Triple 300mm disc brakes, the front two clamped by Brembo four-piston calipers, provide more than enough solid, two-finger braking power through the comfortable blade-style front lever, and are equipped with standard ABS (as well as H-D’s Smart Security System). The rear brake’s right where your foot expects it to be when you want it. The clutch is light and progressive; the six-speed box shifts fine, mostly without need of the clutch in the higher gears. The H-D faithful would think they’d been cheated if first gear didn’t clock in with the traditional reassuring clunk.

Housing a dual halogen headlight in a blacked-out vintage nacelle is an excellent blending of old with new.

Housing a dual halogen headlight in a blacked-out vintage nacelle is an excellent blending of old with new.

Another nod to modern functionality is at your left thumb, a one-button cruise control that works as seamlessly as any in the business. With that in place, I’m fully down with the minimalism of the rest of the bike.

For long days, you can’t beat floorboards that let you turn the other cheek (I use the passenger mini-boards too). A heel/ toe shifter doesn’t hurt. The seats on these bikes are some of the best stock seats I have ever placed glutes upon (though taller riders felt a bit locked in on the Street Glide).

It was only in the 60s on the my day in Daytona and I experienced no heat issues on the RK, but it’s good to know on hot days, Harley has anticipated and addressed the heat issue that plagues some of its competitors. The 107 “features a precision cooling strategy that targets a flow of oil around the hottest areas of the cylinder heads,” in an engine designed with reduced heat absorption compared to the Twin Cam. EITMS, Engine Idle Temperature Management System (a.k.a. parade mode), is enabled when you roll the throttle past closed, and cuts fuel and spark to the rear cylinder when you’re stuck in traffic. The exhaust is repositioned and the catalyst is positioned to route heat away from the passenger, idle speed is down from 1000 to 850…

Rubber engine mounts mean no vibration.

Rubber engine mounts mean no vibration.

What else? You’ll never need to adjust the Milwaukee Eight’s eight valves… its electrical system puts out 50% more juice at idle… that six-gallon tank should give well over 200-mile range…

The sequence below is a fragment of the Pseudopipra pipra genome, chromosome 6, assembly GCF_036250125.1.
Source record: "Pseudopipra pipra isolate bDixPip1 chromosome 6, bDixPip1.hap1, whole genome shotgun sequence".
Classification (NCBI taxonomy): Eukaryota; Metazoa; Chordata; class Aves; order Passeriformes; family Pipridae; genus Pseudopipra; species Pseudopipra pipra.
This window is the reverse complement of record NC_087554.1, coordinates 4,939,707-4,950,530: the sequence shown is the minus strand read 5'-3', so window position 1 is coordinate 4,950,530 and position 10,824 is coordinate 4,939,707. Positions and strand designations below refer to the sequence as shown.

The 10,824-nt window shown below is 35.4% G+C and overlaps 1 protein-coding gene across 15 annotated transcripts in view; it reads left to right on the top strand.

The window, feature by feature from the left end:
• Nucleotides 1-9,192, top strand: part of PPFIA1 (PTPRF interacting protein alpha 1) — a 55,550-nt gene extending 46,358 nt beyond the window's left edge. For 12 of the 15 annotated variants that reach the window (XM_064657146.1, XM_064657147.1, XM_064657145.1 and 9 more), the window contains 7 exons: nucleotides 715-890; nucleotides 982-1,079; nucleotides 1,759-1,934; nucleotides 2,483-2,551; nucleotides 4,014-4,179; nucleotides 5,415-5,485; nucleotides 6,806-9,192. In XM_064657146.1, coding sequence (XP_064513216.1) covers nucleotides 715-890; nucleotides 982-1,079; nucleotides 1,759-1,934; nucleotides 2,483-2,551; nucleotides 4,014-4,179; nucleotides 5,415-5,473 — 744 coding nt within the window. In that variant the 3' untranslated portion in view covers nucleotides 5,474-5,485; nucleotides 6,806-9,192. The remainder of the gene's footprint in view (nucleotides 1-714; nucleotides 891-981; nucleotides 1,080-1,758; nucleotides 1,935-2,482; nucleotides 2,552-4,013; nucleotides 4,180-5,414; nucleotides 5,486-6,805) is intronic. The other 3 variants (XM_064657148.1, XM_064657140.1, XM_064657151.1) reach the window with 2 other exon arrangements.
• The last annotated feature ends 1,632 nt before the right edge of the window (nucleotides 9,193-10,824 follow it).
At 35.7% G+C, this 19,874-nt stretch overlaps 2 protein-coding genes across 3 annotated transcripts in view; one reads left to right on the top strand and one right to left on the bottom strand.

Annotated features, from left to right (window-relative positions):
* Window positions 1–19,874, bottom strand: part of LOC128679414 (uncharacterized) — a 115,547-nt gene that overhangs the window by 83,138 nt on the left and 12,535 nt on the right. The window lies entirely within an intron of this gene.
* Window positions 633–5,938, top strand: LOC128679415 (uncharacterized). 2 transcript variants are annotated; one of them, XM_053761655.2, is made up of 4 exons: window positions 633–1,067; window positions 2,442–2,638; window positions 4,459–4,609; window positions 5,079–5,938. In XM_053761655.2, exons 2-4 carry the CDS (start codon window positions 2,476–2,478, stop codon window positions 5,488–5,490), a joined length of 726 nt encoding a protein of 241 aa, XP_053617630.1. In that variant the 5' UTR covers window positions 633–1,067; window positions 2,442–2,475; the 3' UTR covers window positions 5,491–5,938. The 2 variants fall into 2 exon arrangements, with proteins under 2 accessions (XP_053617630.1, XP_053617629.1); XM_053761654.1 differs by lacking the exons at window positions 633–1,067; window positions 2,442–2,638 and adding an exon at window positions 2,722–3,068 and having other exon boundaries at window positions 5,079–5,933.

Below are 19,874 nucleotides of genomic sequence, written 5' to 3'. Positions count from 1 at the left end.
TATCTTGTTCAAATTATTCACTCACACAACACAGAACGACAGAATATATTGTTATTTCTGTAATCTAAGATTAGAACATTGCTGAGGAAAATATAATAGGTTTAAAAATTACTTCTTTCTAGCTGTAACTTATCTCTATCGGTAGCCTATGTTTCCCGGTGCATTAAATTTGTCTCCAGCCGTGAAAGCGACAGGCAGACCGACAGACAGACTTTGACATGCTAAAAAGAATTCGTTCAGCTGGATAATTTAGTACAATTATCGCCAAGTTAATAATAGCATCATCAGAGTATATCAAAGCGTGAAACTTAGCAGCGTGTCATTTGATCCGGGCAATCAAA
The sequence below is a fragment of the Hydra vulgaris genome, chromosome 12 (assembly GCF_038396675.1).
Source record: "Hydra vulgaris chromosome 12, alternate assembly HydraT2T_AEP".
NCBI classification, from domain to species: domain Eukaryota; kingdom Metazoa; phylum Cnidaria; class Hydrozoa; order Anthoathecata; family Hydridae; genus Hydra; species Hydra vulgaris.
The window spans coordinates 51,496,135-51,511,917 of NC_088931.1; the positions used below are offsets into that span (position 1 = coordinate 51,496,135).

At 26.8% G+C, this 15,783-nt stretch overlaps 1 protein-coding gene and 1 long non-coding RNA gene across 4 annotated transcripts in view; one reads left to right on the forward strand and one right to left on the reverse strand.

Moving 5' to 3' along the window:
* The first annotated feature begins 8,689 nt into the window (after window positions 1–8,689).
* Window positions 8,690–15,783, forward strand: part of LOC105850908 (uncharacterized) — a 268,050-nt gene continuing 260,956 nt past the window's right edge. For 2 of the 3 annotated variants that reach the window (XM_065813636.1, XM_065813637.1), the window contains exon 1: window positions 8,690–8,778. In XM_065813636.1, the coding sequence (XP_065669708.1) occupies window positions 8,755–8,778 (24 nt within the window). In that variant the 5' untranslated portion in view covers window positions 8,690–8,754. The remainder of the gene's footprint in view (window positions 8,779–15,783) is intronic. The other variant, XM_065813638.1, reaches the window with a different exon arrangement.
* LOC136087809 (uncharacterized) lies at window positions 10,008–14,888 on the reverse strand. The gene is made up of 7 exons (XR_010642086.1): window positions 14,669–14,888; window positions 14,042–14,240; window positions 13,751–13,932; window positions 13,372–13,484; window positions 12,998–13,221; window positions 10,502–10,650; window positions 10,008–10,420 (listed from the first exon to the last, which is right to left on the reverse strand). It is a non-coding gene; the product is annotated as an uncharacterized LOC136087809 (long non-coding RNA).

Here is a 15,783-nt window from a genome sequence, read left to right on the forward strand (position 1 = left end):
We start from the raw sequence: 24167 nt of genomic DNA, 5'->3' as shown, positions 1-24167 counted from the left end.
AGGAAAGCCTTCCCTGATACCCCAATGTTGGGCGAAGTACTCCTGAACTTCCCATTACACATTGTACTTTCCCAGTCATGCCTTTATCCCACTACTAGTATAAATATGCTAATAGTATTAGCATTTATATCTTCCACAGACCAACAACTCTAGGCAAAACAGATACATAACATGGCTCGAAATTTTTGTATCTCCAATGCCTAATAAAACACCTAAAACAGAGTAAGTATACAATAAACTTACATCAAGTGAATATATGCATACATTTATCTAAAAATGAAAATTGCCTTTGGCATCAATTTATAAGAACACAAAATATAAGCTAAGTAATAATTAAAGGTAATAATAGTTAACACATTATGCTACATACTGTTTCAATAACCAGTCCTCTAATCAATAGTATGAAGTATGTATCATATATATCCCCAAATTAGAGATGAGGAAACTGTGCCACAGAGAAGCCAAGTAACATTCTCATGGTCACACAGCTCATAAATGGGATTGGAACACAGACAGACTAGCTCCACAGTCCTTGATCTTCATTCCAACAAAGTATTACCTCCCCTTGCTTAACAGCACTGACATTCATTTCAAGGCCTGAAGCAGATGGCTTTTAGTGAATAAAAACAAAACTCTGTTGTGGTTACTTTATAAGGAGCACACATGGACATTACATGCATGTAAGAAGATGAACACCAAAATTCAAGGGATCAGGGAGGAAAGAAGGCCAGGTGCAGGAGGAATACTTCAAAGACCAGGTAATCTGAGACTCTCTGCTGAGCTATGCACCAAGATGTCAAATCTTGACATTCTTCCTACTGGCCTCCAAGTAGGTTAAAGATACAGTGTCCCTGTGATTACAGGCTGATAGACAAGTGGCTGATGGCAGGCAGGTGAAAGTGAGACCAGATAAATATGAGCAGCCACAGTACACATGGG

If you’re getting the impression I’m fond of this bike, you’re right. It’s got that classic look that attracts love wherever you go, yet you can flog the snot out of it like a large naked sportbike and not be at all disappointed in its performance; 102 lb-ft of torque at 2900 rpm is its own bull-in-china-shop kind of fun.

At the same time, those easy-open saddlebags, low seat, excellent low-speed handling, and quiet demeanor at low throttle openings make it a great grocery-getter, kid dropper-offer, commuter, and social gathering conveyance. And with the cruise control, excellent comfort and ability to add a windscreen, I’d happily go anywhere tomorrow for a week on the King if I didn’t have to sit here pounding this computer all the time.

Actually I’m off to the south of France this afternoon to ride the new Ducati Monster 797, but I could really go either way. Am I getting old?

2017 Harley-Davidson Road King Special
+ Highs

  • Minimalism without the masochism
  • What Harley does best, it does better than anybody
  • Fabulously functional and a breeze to ride
– Sighs

  • I could do without the mini-ape, but that’s just me
  • Passengers may not love their part of the seat
  • Everybody wants to tell you about their Harley
2017 Harley-Davidson Road King Special Specifications
MSRP $21,999 Vivid Black; $22,449 Charcoal Denim, Olive Gold; $24,399 Hard Candy Hot Rod Red Flake
Engine Air-cooled OHV V-Twin; 4 valves/ cylinder Milwaukee Eight 107
Displacement 107 cu in (1746 cc)
Bore x Stroke 3.937 in. x 4.375 in. (100 mm x 111.1 mm)
Compression Ratio 10.0:1
Fuel System Electronic Sequential Port Fuel Injection (ESPFI)
Transmission 6-speed
Final drive Belt
Front Suspension 49mm inverted Showa dual bending valve fork, no adjustment; 4.6 in. travel
Rear Suspension Dual premium emulsion shocks; preload adjustable (by hand), 2.15 in. travel
Front Brake Dual 300mm discs, 4-piston calipers; ABS
Rear Brake 300mm disc, 4-piston caliper; ABS
Rake/ trail 29.25 degrees/ 6.9 in. (175mm)
Wheelbase 64 in. (1625mm)
Seat Height 27.4 in. (695 mm), unladen
Fuel Capacity 6.0 gal. (22.7 l)
Dry weight 781 lb. (354 kg), claimed
Wheels Black, turbine cast aluminum
Front tires 130/60 B19 61H
Rear tires 180/55B B18 80H
Color Options Vivid Black, Charcoal Denim, and Olive Gold

(motorcycle.com, https://goo.gl/Lnmu3X)